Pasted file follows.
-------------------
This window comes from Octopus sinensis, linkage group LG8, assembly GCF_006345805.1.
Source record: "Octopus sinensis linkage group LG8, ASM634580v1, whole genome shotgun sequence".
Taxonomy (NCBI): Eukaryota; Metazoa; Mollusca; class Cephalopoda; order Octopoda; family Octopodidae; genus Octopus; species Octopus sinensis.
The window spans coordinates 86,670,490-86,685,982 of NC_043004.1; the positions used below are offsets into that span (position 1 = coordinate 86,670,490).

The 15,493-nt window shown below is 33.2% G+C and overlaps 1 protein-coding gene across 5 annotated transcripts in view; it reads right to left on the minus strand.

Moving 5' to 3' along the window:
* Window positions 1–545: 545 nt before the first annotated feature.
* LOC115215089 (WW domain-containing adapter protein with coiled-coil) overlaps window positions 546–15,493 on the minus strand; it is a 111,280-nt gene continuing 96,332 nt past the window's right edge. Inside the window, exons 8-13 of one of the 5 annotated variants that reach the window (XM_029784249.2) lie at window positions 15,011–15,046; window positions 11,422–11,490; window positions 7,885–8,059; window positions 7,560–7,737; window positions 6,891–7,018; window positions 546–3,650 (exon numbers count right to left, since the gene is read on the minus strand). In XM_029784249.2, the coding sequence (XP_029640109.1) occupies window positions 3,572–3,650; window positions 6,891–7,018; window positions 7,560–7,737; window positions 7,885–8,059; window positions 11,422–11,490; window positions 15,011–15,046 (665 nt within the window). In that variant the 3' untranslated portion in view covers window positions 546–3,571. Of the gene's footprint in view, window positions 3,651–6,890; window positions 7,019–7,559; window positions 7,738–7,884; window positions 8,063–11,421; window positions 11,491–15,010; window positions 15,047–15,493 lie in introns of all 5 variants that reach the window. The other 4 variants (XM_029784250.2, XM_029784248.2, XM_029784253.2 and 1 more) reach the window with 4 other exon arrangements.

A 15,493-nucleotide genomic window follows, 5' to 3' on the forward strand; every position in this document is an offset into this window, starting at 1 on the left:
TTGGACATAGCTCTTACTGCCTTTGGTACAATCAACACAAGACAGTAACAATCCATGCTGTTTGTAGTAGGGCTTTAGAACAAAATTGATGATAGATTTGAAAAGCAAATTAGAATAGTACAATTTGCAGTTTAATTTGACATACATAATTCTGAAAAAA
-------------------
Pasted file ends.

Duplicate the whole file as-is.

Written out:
This window comes from Octopus sinensis, linkage group LG8, assembly GCF_006345805.1.
Source record: "Octopus sinensis linkage group LG8, ASM634580v1, whole genome shotgun sequence".
Taxonomy (NCBI): Eukaryota; Metazoa; Mollusca; class Cephalopoda; order Octopoda; family Octopodidae; genus Octopus; species Octopus sinensis.
The window spans coordinates 86,670,490-86,685,982 of NC_043004.1; the positions used below are offsets into that span (position 1 = coordinate 86,670,490).

The 15,493-nt window shown below is 33.2% G+C and overlaps 1 protein-coding gene across 5 annotated transcripts in view; it reads right to left on the minus strand.

Moving 5' to 3' along the window:
* Window positions 1–545: 545 nt before the first annotated feature.
* LOC115215089 (WW domain-containing adapter protein with coiled-coil) overlaps window positions 546–15,493 on the minus strand; it is a 111,280-nt gene continuing 96,332 nt past the window's right edge. Inside the window, exons 8-13 of one of the 5 annotated variants that reach the window (XM_029784249.2) lie at window positions 15,011–15,046; window positions 11,422–11,490; window positions 7,885–8,059; window positions 7,560–7,737; window positions 6,891–7,018; window positions 546–3,650 (exon numbers count right to left, since the gene is read on the minus strand). In XM_029784249.2, the coding sequence (XP_029640109.1) occupies window positions 3,572–3,650; window positions 6,891–7,018; window positions 7,560–7,737; window positions 7,885–8,059; window positions 11,422–11,490; window positions 15,011–15,046 (665 nt within the window). In that variant the 3' untranslated portion in view covers window positions 546–3,571. Of the gene's footprint in view, window positions 3,651–6,890; window positions 7,019–7,559; window positions 7,738–7,884; window positions 8,063–11,421; window positions 11,491–15,010; window positions 15,047–15,493 lie in introns of all 5 variants that reach the window. The other 4 variants (XM_029784250.2, XM_029784248.2, XM_029784253.2 and 1 more) reach the window with 4 other exon arrangements.

A 15,493-nucleotide genomic window follows, 5' to 3' on the forward strand; every position in this document is an offset into this window, starting at 1 on the left:
TTGGACATAGCTCTTACTGCCTTTGGTACAATCAACACAAGACAGTAACAATCCATGCTGTTTGTAGTAGGGCTTTAGAACAAAATTGATGATAGATTTGAAAAGCAAATTAGAATAGTACAATTTGCAGTTTAATTTGACATACATAATTCTGAAAAAA